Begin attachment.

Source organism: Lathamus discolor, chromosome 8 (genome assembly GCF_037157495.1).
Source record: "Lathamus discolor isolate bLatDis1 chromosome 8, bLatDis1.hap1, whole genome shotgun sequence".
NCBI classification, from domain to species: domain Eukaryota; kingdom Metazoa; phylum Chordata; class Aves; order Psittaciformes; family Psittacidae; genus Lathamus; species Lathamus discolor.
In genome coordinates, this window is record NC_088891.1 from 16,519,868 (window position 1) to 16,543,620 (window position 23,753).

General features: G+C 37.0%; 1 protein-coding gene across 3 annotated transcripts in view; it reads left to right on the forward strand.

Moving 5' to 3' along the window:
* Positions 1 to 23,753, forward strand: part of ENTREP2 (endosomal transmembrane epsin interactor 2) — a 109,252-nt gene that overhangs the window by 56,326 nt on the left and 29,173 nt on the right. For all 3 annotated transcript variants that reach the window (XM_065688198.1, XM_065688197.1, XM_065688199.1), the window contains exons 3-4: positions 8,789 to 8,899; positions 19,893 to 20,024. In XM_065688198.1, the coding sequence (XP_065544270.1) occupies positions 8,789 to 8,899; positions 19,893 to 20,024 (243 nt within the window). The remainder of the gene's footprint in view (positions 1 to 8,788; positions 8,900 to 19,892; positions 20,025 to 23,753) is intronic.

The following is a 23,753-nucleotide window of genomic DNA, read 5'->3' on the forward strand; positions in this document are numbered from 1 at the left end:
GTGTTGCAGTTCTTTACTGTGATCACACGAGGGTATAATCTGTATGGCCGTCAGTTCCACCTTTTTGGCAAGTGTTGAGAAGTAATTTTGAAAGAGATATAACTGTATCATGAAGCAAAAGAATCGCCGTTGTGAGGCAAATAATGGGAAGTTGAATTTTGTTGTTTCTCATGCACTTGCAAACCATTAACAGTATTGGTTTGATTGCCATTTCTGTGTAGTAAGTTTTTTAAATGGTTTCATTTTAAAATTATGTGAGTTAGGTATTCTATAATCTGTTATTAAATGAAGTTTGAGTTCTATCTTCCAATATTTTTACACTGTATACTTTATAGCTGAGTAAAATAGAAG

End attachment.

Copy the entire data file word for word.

Source organism: Lathamus discolor, chromosome 8 (genome assembly GCF_037157495.1).
Source record: "Lathamus discolor isolate bLatDis1 chromosome 8, bLatDis1.hap1, whole genome shotgun sequence".
NCBI classification, from domain to species: domain Eukaryota; kingdom Metazoa; phylum Chordata; class Aves; order Psittaciformes; family Psittacidae; genus Lathamus; species Lathamus discolor.
In genome coordinates, this window is record NC_088891.1 from 16,519,868 (window position 1) to 16,543,620 (window position 23,753).

General features: G+C 37.0%; 1 protein-coding gene across 3 annotated transcripts in view; it reads left to right on the forward strand.

Moving 5' to 3' along the window:
* Positions 1 to 23,753, forward strand: part of ENTREP2 (endosomal transmembrane epsin interactor 2) — a 109,252-nt gene that overhangs the window by 56,326 nt on the left and 29,173 nt on the right. For all 3 annotated transcript variants that reach the window (XM_065688198.1, XM_065688197.1, XM_065688199.1), the window contains exons 3-4: positions 8,789 to 8,899; positions 19,893 to 20,024. In XM_065688198.1, the coding sequence (XP_065544270.1) occupies positions 8,789 to 8,899; positions 19,893 to 20,024 (243 nt within the window). The remainder of the gene's footprint in view (positions 1 to 8,788; positions 8,900 to 19,892; positions 20,025 to 23,753) is intronic.

The following is a 23,753-nucleotide window of genomic DNA, read 5'->3' on the forward strand; positions in this document are numbered from 1 at the left end:
GTGTTGCAGTTCTTTACTGTGATCACACGAGGGTATAATCTGTATGGCCGTCAGTTCCACCTTTTTGGCAAGTGTTGAGAAGTAATTTTGAAAGAGATATAACTGTATCATGAAGCAAAAGAATCGCCGTTGTGAGGCAAATAATGGGAAGTTGAATTTTGTTGTTTCTCATGCACTTGCAAACCATTAACAGTATTGGTTTGATTGCCATTTCTGTGTAGTAAGTTTTTTAAATGGTTTCATTTTAAAATTATGTGAGTTAGGTATTCTATAATCTGTTATTAAATGAAGTTTGAGTTCTATCTTCCAATATTTTTACACTGTATACTTTATAGCTGAGTAAAATAGAAG